This is Mt. Desert Island. There are no 7-Eleven’s, McDonald’s, Starbucks or any other franchise or (shudder) big box stores. It is 1950s America as depicted on sitcoms – all white (97.88%), all Christian, all industriously hearty.
We had to get up early (for me) on Monday. Bob was going on the radio from a natural foods supermarket over 50 miles away. This would be the beginning of the “Fatiguing of Geoff.”
Getting up early is no problem. It’s the getting to bed early part I can’t hack. Day-by-day that took its toll.
The appearance was Bob’s. I was just an appendage. Still, I was impressed with how he handled himself and the genuine affection of the listeners who came by.
On Sunday’s arrival I had discovered my laptop’s PC card slot was no longer functioning. That meant no Internet! There was, however, an Internet Cafe in the market. This would be my only time online during the vacation.
It’s tough to remember each and every thing we did, and in the proper order, but we visited nearly every inch of the island and its three main towns: Bar Harbor, Southwest Harbor and Northeast Harbor.
We also ate lobster. I’m not talking one meal here. We ate lobster twice each day – lunch and dinner.
Lunch was a lobster roll. Think chicken salad on a hot dog bun, but substitute lobster for the chicken! Dinner was boiled lobster.
It doesn’t take long to understand lobster is a major employer on Mt. Desert Island. It’s not some ‘photo op’ touristy thing. You see men, and at least one woman I saw, scurrying about on stubby lobster boats nearly every time you see water.
Lobster buoys, the makings of the prototypical Downeast Maine photo, are everywhere. Yes, they’re hung on walls and piled on docks, but any stretch of water deep enough for lobsters has hundreds, sometimes thousands of traps marked with buoys.
Though surrounded by water, Mt. Desert Island is not a bather’s paradise. The water is too damned cold, even during the height of the season, when it’s in the low 50°s!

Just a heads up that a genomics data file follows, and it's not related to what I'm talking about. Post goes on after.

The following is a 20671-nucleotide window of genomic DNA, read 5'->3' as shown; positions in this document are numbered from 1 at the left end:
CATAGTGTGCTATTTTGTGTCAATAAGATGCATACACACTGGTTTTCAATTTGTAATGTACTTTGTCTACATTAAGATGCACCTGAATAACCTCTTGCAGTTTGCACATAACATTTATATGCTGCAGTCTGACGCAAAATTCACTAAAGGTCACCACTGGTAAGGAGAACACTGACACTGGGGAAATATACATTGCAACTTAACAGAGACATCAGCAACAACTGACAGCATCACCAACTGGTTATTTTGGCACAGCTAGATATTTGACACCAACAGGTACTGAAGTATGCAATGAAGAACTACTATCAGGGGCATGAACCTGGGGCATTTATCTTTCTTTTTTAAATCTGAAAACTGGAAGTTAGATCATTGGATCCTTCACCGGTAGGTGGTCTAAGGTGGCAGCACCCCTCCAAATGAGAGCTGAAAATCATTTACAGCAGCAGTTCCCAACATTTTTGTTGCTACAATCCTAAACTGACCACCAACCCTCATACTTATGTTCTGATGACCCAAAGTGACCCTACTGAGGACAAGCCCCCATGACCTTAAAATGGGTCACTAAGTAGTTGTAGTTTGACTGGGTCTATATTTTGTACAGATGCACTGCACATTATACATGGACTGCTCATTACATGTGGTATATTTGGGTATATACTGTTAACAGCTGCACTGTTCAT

Even if the water was warmer, there is only one sandy beach – Sandy Beach! The rest of the coast is speckled with large rock outcroppings, and crashing surf.
We spent part of one afternoon at Sandy Beach and Thunder Hole – both are in Acadia National Park. Thunder Hole is a natural rock formation which, when conditions are right, produces 30-40 foot tall columns of sea spray accompanied by thunderous booms.
Though Hurricane Florence was passing off to the east, and we came before and stayed through high tide, Thunder Hole was silent.
On Wednesday, our last day, we took the mail boat past the Bear Island Lighthouse to Islesford on Little Cranberry Island. This tiny community has a permanent population of 75.
At first, I thought it was neat to be an interloper in their little society. Then I thought, do they feel as if they’re zoo animals on display? Wherever reality lies, I felt welcome and I loved the island!
It is small enough to transverse on foot. Bob and I followed an unmarked road to a lonely stretch of rocky beach. We turned around and walked, cross island, to an art gallery.
It didn’t take long to figure out there was something strange about the island’s vehicles. Most homes had a car or truck parked outside – a very old car or truck.
When the island’s tiny, your car’s engine will never wear out. However, the exterior is another story. Exposed to salt air 24/7/365, the finish dims and sometimes rust pokes through.
This was a great trip with a great friend – a guy I met my first day as a professional broadcaster, over 35 years ago.
The trip itself was better than the sum of its parts. Yes, Maine is spectacularly beautiful – possibly the most beautiful place I’ve ever been.
It was more beautiful because the Sun was strong each day, the temperatures mild, the stars very bright. I might not have enjoyed it as much if it hadn’t cooperated with me. Still, that’s an outcome I didn’t have to worry about.
I shot over 1,000 photos on this trip. Some of them illustrate this entry. There are nearly 180 more in my online photo gallery. I hope you get a chance to take a peek.